“Some of the other coaches in the area came out that night, so that was very nice,” Patterson said. “But I expect I would have traded it for one in Spokane on Saturday night.”

A home in history

At the town’s rock company, Wirkkala took a break during a mid-January shift to ponder Patterson’s place in state coaching history.

The odd thing, Wirkkala said, is that people who live outside Naselle have a better perspective of Patterson’s value.

“Even when we made (state) two years ago, (Naselle fans) grumbled that we should have placed higher,” Wirkkala said. “I think everyone wanted him to win a state championship and retire.”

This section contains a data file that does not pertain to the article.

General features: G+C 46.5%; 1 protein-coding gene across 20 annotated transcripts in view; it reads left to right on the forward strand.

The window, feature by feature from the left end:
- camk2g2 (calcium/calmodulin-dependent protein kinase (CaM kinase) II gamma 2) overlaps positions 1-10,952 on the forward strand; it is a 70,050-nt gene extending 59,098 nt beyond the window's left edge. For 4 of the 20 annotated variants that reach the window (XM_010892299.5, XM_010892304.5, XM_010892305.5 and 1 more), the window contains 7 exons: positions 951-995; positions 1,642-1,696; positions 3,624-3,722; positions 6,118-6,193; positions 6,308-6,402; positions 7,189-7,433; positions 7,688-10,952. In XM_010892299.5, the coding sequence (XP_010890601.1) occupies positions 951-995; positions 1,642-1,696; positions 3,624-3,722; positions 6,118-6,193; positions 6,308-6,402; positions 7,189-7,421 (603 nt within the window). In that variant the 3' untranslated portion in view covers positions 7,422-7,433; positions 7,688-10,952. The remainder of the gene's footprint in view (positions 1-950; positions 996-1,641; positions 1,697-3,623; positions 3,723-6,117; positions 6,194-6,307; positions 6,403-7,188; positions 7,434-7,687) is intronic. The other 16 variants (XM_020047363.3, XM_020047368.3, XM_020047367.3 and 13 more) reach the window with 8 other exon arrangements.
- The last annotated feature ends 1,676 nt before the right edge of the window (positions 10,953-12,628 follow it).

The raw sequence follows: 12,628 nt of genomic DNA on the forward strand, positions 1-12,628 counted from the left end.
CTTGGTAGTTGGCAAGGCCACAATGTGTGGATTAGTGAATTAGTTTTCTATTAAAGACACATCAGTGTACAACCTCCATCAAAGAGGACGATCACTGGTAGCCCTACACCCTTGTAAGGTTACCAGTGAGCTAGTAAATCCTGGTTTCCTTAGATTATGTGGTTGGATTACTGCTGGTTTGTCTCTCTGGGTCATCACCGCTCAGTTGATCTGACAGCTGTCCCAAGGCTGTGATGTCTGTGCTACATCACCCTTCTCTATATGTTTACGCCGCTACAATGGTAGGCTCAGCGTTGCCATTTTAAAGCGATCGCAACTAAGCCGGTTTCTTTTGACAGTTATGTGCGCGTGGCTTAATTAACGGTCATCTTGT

One of Wirkkala’s cousins is on the school board, but Wirkkala’s persistent support for Patterson hasn’t appeared to change the “lynch mob’s” opinion.

“A lot of the things that came out (at last summer’s board meetings) were false,” Wirkkala said. “That’s one reason I tried to be there and tell people what really happened at practice.

“Lyle’s always been most concerned about the kids, and how they’re going to do after basketball.”

, DataTimes ILLUSTRATION: Color Photo

MEMO: These 2 sidebars appeared with the story:

1. LOOKING BACK Lyle Patterson at Naselle: Years: 32 Record: 623-230 (.730) State B appearances: 25 State trophies: 18 State semifinals: 11 State finals: 5 State titles: 0